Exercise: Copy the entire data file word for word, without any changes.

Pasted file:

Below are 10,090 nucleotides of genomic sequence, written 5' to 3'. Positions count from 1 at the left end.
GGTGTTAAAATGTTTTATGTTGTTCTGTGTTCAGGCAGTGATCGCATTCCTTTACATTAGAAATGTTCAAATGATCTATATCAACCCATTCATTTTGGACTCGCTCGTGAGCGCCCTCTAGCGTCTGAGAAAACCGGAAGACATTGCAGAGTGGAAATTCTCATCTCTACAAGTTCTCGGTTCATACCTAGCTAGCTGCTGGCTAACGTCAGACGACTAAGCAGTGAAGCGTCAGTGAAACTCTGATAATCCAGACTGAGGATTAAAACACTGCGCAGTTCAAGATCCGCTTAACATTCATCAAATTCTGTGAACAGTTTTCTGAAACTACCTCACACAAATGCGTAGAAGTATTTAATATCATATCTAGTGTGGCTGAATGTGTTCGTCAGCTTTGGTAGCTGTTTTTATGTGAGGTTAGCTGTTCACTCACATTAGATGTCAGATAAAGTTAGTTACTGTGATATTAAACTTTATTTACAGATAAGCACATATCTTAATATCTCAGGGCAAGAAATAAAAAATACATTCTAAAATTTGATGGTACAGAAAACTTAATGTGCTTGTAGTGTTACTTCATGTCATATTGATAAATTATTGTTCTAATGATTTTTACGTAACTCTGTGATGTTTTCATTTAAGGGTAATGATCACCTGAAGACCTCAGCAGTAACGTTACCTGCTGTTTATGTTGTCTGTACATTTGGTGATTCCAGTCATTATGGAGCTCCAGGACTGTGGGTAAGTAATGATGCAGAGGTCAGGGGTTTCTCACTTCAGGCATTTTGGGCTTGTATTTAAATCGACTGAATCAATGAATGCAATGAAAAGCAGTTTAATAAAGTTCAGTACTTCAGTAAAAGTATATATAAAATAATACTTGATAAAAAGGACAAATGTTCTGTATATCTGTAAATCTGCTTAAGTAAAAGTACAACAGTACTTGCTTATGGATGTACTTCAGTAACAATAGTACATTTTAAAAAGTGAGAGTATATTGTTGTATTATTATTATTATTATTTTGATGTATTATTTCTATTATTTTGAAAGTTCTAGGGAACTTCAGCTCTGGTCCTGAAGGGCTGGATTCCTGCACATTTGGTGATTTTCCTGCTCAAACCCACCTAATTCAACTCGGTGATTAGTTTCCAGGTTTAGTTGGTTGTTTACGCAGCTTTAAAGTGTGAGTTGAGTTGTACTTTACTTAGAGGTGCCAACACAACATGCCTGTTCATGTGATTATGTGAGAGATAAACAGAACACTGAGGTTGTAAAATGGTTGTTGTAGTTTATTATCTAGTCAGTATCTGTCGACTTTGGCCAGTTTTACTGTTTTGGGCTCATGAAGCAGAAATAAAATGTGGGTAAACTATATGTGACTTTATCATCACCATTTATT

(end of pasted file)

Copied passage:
Below are 10,090 nucleotides of genomic sequence, written 5' to 3'. Positions count from 1 at the left end.
GGTGTTAAAATGTTTTATGTTGTTCTGTGTTCAGGCAGTGATCGCATTCCTTTACATTAGAAATGTTCAAATGATCTATATCAACCCATTCATTTTGGACTCGCTCGTGAGCGCCCTCTAGCGTCTGAGAAAACCGGAAGACATTGCAGAGTGGAAATTCTCATCTCTACAAGTTCTCGGTTCATACCTAGCTAGCTGCTGGCTAACGTCAGACGACTAAGCAGTGAAGCGTCAGTGAAACTCTGATAATCCAGACTGAGGATTAAAACACTGCGCAGTTCAAGATCCGCTTAACATTCATCAAATTCTGTGAACAGTTTTCTGAAACTACCTCACACAAATGCGTAGAAGTATTTAATATCATATCTAGTGTGGCTGAATGTGTTCGTCAGCTTTGGTAGCTGTTTTTATGTGAGGTTAGCTGTTCACTCACATTAGATGTCAGATAAAGTTAGTTACTGTGATATTAAACTTTATTTACAGATAAGCACATATCTTAATATCTCAGGGCAAGAAATAAAAAATACATTCTAAAATTTGATGGTACAGAAAACTTAATGTGCTTGTAGTGTTACTTCATGTCATATTGATAAATTATTGTTCTAATGATTTTTACGTAACTCTGTGATGTTTTCATTTAAGGGTAATGATCACCTGAAGACCTCAGCAGTAACGTTACCTGCTGTTTATGTTGTCTGTACATTTGGTGATTCCAGTCATTATGGAGCTCCAGGACTGTGGGTAAGTAATGATGCAGAGGTCAGGGGTTTCTCACTTCAGGCATTTTGGGCTTGTATTTAAATCGACTGAATCAATGAATGCAATGAAAAGCAGTTTAATAAAGTTCAGTACTTCAGTAAAAGTATATATAAAATAATACTTGATAAAAAGGACAAATGTTCTGTATATCTGTAAATCTGCTTAAGTAAAAGTACAACAGTACTTGCTTATGGATGTACTTCAGTAACAATAGTACATTTTAAAAAGTGAGAGTATATTGTTGTATTATTATTATTATTATTTTGATGTATTATTTCTATTATTTTGAAAGTTCTAGGGAACTTCAGCTCTGGTCCTGAAGGGCTGGATTCCTGCACATTTGGTGATTTTCCTGCTCAAACCCACCTAATTCAACTCGGTGATTAGTTTCCAGGTTTAGTTGGTTGTTTACGCAGCTTTAAAGTGTGAGTTGAGTTGTACTTTACTTAGAGGTGCCAACACAACATGCCTGTTCATGTGATTATGTGAGAGATAAACAGAACACTGAGGTTGTAAAATGGTTGTTGTAGTTTATTATCTAGTCAGTATCTGTCGACTTTGGCCAGTTTTACTGTTTTGGGCTCATGAAGCAGAAATAAAATGTGGGTAAACTATATGTGACTTTATCATCACCATTTATT